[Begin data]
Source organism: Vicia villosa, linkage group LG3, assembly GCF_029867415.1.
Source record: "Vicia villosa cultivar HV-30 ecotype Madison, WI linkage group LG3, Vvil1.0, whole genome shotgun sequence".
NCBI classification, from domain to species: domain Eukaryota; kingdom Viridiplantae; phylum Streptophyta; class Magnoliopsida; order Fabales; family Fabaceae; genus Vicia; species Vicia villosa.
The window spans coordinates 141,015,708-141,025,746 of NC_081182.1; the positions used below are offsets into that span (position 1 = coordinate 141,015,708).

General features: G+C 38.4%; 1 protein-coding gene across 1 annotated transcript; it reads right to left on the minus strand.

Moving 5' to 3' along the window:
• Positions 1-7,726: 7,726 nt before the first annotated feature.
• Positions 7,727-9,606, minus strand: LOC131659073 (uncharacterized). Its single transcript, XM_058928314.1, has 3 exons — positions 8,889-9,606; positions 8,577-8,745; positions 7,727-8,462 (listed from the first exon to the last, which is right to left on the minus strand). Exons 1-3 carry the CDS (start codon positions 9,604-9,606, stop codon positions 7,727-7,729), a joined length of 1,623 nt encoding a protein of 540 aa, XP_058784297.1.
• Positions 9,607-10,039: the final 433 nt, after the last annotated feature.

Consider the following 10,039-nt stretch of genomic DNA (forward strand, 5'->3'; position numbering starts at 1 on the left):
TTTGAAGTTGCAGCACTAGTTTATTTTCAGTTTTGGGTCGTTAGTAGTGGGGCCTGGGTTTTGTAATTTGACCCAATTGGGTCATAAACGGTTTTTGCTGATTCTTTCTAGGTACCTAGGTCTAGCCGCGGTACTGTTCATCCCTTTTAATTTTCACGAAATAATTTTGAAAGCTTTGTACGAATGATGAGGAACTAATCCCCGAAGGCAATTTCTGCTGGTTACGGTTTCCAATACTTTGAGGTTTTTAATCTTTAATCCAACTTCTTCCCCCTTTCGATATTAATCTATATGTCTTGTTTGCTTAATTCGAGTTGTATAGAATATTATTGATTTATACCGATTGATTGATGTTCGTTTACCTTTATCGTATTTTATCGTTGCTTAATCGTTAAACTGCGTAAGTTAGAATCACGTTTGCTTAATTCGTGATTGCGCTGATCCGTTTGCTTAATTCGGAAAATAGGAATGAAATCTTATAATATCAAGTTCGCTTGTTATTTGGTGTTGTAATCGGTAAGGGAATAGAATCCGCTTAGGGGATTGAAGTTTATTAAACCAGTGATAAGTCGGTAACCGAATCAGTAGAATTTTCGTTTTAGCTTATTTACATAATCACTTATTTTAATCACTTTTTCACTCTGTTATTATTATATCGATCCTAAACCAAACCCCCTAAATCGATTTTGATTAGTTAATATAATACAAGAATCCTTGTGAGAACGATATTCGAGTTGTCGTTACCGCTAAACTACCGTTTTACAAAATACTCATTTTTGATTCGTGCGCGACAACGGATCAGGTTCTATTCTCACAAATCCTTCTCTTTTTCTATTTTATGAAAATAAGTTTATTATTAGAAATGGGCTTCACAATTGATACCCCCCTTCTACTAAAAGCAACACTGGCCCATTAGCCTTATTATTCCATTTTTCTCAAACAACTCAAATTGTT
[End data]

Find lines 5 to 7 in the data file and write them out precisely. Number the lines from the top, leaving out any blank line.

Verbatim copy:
General features: G+C 38.4%; 1 protein-coding gene across 1 annotated transcript; it reads right to left on the minus strand.

Moving 5' to 3' along the window:
• Positions 1-7,726: 7,726 nt before the first annotated feature.